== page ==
Many of us were told lies when we were kids. An adult would go to put medicine on a scratched knee and they would say, “Now this will not hurt a bit.” We trusted them and they put the medicine on and “OUCH!” did it burn! Then they would say, “Well, of course, it’s going to burn a little bit.” They would tell us to be good little boys and girls so that a big, fat man with a red suit would come down the tiny hole in our chimney to bring us toys for Christmas. (Then they would vaguely mention from time to time something about a child born in a manger. That part was actually true yet somewhat overlooked). Then, many of us heard this lie, “Sticks and stones may break my bones, but words will never hurt me.”
The truth is: words can hurt very much. As an adult, I heard a variation of that quote that I believe is much more truthful: “Sticks and stones may break my bones, but words can break my heart.” Words can hurt. If we want to build winning relationships we must be aware of how damaging words can be.
Sometimes negative words come from joking and sometimes they come from anger. Those two are not necessarily exclusive. If we want to build winning relationships with our spouses, kids, and coworkers, we must learn to control our anger. In other words, patience is a fertilizer for winning relationships.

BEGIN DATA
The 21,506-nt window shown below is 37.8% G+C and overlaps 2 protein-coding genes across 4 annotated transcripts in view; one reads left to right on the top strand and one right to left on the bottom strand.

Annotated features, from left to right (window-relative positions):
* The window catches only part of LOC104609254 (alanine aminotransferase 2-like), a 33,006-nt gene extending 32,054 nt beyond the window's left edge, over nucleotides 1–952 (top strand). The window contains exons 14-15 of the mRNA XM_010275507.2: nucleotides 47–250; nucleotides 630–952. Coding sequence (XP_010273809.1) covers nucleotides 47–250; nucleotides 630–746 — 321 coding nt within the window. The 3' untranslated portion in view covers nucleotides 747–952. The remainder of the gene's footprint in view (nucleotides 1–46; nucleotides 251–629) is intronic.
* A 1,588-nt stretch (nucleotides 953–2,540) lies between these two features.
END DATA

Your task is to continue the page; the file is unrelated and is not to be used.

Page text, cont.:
Let me just clarify: when I am talking about anger, I am talking about uncontrolled anger. There are some things we should be angry about. The number of senseless deaths that take place every year, mistreatment and abuse of people especially kids and the elderly, the number of people going without basic food and clean water, etc. However, our anger should be a controlled anger. Even Jesus got angry (Mark 11:15-17), but his anger was controlled, focused, and intentional to serve a specific purpose. Most of the time our anger is not. Ephesians 4:26, gives us some insight into how to handle anger; “’In your anger do not sin’: Do not let the sun go down while you are still angry” (NIV). This verse describes an anger that is under control and intentionally dealt with.
Here is one tip for controlling your anger: think of your phone… No, I have not lost my mind. Think about it, when you are yelling and screaming out of anger (usually at someone you supposedly love) and all of the sudden the phone rings, how do you answer it? I bet it would be fair to say that the majority of you go through an immediate attitude adjustment and bring your voice under control before you answer your phone. So, the next time you are angry, just imagine your phone starts ringing and go ahead and make the adjustment before you speak and say something you will later regret.
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Tommy Lanham is a dynamic, award-winning speaker who has been training individuals and organizations to reach their God-given potential for 25 years. With a unique blend of Ziglar motivation and ragamuffin faith, Tommy delivers powerful, life changing messages filled with humor, hope, and enthusiasm.
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